“And once the storm is over, you won’t remember how you made it through, how you managed to survive. You won’t ever be sure whether the storm is really over. But one thing is certain. When you come out of the storm, you won’t be the same person who walked in. That’s what this storm’s all about.”
— Haruki Murakami
I have a lot of demons. I know many of you do also as I’ve heard countless stories about how running has helped people deal with the problems in their lives. It’s been true for me in dealing with depression, anxiety, a lack of self-confidence, and countless other issues.
But as much we try, we can’t outrun these demons. That’s because they don’t go away unless we deal with them. They will always be there waiting to rear their ugly heads until we face them. These demons will show up when we least expect it and can ruin our life, our career, and our relationships, including the one with ourselves.
Some of these demons I have are leftover from childhood, some from trying to figure out what being an adult means, and others are from battling with thoughts of who I am. Unfortunately, I also have demons from thoughts of who others think I am. Or who they think I should be. That’s the people-pleaser in me that I need to resolve. I’ve made a ton of mistakes, and those mistakes have not only hurt me but also many around me.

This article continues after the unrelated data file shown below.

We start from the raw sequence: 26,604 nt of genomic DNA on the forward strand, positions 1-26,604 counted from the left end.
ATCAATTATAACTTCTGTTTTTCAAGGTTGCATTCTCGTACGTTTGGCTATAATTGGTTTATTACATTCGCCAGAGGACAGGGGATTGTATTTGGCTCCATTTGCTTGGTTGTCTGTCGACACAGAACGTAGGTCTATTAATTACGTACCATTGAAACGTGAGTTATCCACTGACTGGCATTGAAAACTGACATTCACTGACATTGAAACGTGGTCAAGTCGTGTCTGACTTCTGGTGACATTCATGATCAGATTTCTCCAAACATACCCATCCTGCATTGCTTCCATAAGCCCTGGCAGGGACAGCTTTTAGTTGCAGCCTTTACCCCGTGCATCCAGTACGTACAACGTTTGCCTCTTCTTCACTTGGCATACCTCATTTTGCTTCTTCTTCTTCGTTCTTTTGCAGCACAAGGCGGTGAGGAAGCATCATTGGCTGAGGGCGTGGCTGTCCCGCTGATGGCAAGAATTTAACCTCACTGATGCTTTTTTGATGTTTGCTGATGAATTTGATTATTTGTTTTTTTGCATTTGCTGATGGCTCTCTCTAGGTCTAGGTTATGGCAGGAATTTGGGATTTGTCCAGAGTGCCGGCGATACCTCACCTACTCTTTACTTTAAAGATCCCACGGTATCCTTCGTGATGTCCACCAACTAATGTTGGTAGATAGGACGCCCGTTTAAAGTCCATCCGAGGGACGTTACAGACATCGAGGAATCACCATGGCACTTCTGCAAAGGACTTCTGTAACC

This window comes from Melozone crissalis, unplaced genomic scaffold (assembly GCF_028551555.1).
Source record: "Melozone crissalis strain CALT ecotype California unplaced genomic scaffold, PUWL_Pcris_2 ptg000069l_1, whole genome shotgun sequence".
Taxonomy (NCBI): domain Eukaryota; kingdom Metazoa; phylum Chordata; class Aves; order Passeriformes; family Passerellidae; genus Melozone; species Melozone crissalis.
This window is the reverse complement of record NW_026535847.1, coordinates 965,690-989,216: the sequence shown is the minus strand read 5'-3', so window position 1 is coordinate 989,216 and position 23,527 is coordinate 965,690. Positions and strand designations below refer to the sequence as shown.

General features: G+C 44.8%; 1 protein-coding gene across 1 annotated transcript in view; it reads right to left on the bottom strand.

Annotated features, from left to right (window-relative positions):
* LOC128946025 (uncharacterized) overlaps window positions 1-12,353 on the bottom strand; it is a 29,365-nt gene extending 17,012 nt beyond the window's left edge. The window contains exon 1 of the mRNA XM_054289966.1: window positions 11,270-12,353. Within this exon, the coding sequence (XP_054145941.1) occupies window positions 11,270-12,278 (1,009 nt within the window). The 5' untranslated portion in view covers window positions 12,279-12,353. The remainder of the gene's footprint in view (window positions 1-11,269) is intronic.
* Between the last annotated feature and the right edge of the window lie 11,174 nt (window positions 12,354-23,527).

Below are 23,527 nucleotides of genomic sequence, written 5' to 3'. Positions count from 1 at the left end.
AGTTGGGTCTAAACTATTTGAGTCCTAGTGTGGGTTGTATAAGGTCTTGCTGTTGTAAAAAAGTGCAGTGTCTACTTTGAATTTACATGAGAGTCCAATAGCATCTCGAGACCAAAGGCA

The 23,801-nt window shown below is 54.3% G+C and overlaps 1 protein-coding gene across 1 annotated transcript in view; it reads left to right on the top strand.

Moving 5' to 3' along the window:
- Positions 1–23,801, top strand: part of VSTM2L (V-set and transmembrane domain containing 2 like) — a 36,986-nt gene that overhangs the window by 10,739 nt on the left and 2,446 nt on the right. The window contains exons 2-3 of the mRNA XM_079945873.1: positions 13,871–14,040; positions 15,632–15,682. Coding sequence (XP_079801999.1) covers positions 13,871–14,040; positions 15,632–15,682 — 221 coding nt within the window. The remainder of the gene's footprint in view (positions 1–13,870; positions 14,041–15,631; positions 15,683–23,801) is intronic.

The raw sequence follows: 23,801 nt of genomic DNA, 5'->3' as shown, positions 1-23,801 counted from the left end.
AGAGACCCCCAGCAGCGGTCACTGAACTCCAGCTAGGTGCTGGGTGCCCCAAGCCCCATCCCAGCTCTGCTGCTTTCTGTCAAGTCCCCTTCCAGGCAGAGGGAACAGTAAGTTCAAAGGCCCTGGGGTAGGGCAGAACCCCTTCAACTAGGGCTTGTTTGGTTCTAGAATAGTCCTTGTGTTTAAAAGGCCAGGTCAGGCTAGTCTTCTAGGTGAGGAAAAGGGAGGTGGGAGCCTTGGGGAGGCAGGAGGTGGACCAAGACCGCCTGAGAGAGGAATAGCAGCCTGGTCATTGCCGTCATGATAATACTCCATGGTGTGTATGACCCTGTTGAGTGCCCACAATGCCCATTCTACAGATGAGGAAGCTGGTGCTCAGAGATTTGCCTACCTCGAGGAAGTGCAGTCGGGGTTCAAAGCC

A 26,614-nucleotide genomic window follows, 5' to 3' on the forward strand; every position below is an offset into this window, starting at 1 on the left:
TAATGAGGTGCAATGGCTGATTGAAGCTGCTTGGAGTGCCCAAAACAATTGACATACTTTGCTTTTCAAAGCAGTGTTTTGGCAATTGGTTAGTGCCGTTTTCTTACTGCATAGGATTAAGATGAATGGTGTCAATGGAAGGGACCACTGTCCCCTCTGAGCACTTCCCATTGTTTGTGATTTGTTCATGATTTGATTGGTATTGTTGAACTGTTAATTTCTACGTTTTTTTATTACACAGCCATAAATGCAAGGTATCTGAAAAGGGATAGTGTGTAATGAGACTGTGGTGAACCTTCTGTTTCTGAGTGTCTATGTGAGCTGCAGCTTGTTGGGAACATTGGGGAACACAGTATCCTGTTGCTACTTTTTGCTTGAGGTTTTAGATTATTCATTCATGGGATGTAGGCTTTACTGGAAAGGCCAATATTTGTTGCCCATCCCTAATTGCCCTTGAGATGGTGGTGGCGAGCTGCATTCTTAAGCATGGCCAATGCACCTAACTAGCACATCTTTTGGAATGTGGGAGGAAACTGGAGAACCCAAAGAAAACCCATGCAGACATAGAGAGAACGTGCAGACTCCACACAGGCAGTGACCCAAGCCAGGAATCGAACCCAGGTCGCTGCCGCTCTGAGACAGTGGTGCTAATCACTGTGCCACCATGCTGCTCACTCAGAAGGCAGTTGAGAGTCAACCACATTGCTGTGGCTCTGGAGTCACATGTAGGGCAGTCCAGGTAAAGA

I’ve worked through a lot of my issues over the years but some are still there hiding. I’ve accepted that I will always deal with aspects of my mental health for the rest of my life. It’s a part of me. Many of the lessons I’ve learned the hard way, but sometimes the hardest path is the best one to take.
I think that is why I prefer ultra-marathons over shorter races. The time spent training and running is a break for me. It’s a place for me to rest from the demons of everyday life. I can just run. I don’t have to go back to real life for a while. I don’t have to figure everything out; I don’t have to think about whether I said or did the right thing; I don’t have to be anyone but myself. It’s easy for me to get stuck in the past, worry about the future, and be in all the other places I don’t need to be. But when I’m running, I’m in the moment — something I have difficulty with at all other times.
But I’ve learned running is not a cure for all my issues. It’s one slice of a large pie. I still need to face my problems head-on if I want to heal. That’s why I still go to therapy, do a lot of self-reflection, and am constantly trying to improve myself daily. I also gave myself a break for the mistakes I’ve made. I let myself be a fallible human, and I learned to have self-compassion.
Using only running as a crutch to ignore my demons will never work. They are still there hiding, and I will never outrun my demons. However, I can run toward them and get a little closer. Maybe even catch up to them.
And eventually, if I keep facing them, we will become running partners.
Have you tried to outrun your demons? Have you been successful?